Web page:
Supreme Court dismisses three special leave petitions filed by Birlas

'While the SLP moved before the Supreme Court was not entertained, the Supreme Court granted protection to the Birlas and directed that the results of the AGMs will be subject to the decision of the Single Judge,' a Birla family spokesperson said
The Supreme Court on Monday dismissed three special leave petitions (SLPs) filed by the Birlas, who contested the order of the Division Bench of Calcutta High Court to make public the voting results of the annual general meetings (AGMs) of three MP Birla group companies. In the three companies Harsh V Lodha was reappointed director in two  and has been allowed a share in profits in all of them, etc.

 
The companies in which he has been reappointed director are Vindhya Telelinks and Birla Cable. Lodha is chairman in the third, Birla Corporation.

 
“We are not inclined to entertain the SLP under Article 136 of the Constitution of India. The SLPs are dismissed,” the Supreme Court said in its order while reiterating that the single-judge Bench (of the Calcutta High Court, which gave the order last year not to publish the results, but the order was overturned by a Division Bench of the same court on May 4) must determine if it had the jurisdiction in the first place.

The apex court also asked the Bench to decide on the applications for interim relief, and give the final determination in a month.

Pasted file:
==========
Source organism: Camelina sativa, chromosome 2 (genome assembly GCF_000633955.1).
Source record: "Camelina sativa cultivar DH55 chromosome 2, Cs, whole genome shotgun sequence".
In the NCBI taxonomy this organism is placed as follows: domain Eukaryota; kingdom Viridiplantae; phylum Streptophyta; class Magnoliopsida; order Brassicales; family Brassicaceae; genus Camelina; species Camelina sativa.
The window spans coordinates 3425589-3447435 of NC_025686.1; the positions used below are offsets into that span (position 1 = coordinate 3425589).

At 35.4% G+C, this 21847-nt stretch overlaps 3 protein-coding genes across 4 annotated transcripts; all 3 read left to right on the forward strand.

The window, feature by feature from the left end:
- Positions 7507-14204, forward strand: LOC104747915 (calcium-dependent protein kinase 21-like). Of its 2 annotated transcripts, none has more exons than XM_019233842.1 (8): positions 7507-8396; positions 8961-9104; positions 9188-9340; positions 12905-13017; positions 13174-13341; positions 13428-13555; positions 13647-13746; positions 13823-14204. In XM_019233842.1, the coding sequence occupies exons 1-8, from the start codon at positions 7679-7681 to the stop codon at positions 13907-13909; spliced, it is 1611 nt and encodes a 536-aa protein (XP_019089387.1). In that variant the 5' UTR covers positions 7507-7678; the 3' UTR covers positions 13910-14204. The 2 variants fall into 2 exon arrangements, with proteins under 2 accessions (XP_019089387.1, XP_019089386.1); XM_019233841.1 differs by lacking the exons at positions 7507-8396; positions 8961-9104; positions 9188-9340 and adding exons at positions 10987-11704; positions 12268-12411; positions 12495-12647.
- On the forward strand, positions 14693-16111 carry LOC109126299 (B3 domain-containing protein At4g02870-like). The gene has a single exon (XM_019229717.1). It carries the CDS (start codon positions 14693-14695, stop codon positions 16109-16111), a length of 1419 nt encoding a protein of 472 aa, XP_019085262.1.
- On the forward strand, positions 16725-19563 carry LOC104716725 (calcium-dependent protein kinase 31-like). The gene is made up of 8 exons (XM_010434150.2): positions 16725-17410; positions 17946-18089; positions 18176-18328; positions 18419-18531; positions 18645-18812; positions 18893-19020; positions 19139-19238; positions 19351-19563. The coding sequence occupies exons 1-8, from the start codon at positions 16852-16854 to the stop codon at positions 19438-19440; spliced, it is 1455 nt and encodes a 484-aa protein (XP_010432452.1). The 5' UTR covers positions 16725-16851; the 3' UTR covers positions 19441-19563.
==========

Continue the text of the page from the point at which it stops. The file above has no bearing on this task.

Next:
A Birla family spokesperson said: “While the SLP moved before the Supreme Court was not entertained, the court granted protection to the Birlas and directed that the results of the AGMs will be subject to the decision of the single judge.”

 
The spokesperson added the Supreme Court order had thrown a lifeline to the probate issue, in which the Birlas were contesting the late Priyamvada Devi Birla’s will, which was made in favour of the Lodhas, who control key assets in the MP Birla group.

Debanjan Mandal, legal counsel to Lodha and partner at solicitor firm, Fox & Mandal, said: “This verdict marks a major victory — the second one in a week — in the sustained efforts of these companies to thwart repeated attempts to disrupt their functioning, typically made ahead of their AGM.”

The Birla family spokesperson said the Supreme Court directive enabled the probate court to take another look at the disputed issues of reappointing Lodha and the matters relating his remuneration as director after hearing the companies concerned.

 
Mandal, however, said no order could be passed by the probate court against third-party companies without deciding the issue of jurisdiction. “Our client has maintained that these companies are not parties to the legal battle over Priyamvada Birla’s will, which is pending at the Calcutta High Court since 2004,” Mandal said.

The Birlas, through the defendants in the suit for probate of the last will of Priyamvada Devi Birla, had last year moved the Calcutta HC and obtained an injunction on declaring the results of polls at the annual general meetings of the three companies.
The resolutions that were disputed and held up included the reappointment of Lodha as director in Vindhya Telelinks and Birla Cable, his remuneration as a share in the profits, and the payment of dividend to shareholders of Birla Corporation.

 
According to Birla Corporation, the Division Bench of the Calcutta High Court had ruled that the probate court hearing the dispute on the will should have first determined if it had the jurisdiction to impose restrictions on the operations of these companies, and set aside the injunctions passed by the single-judge Bench at the Calcutta High Court.

 


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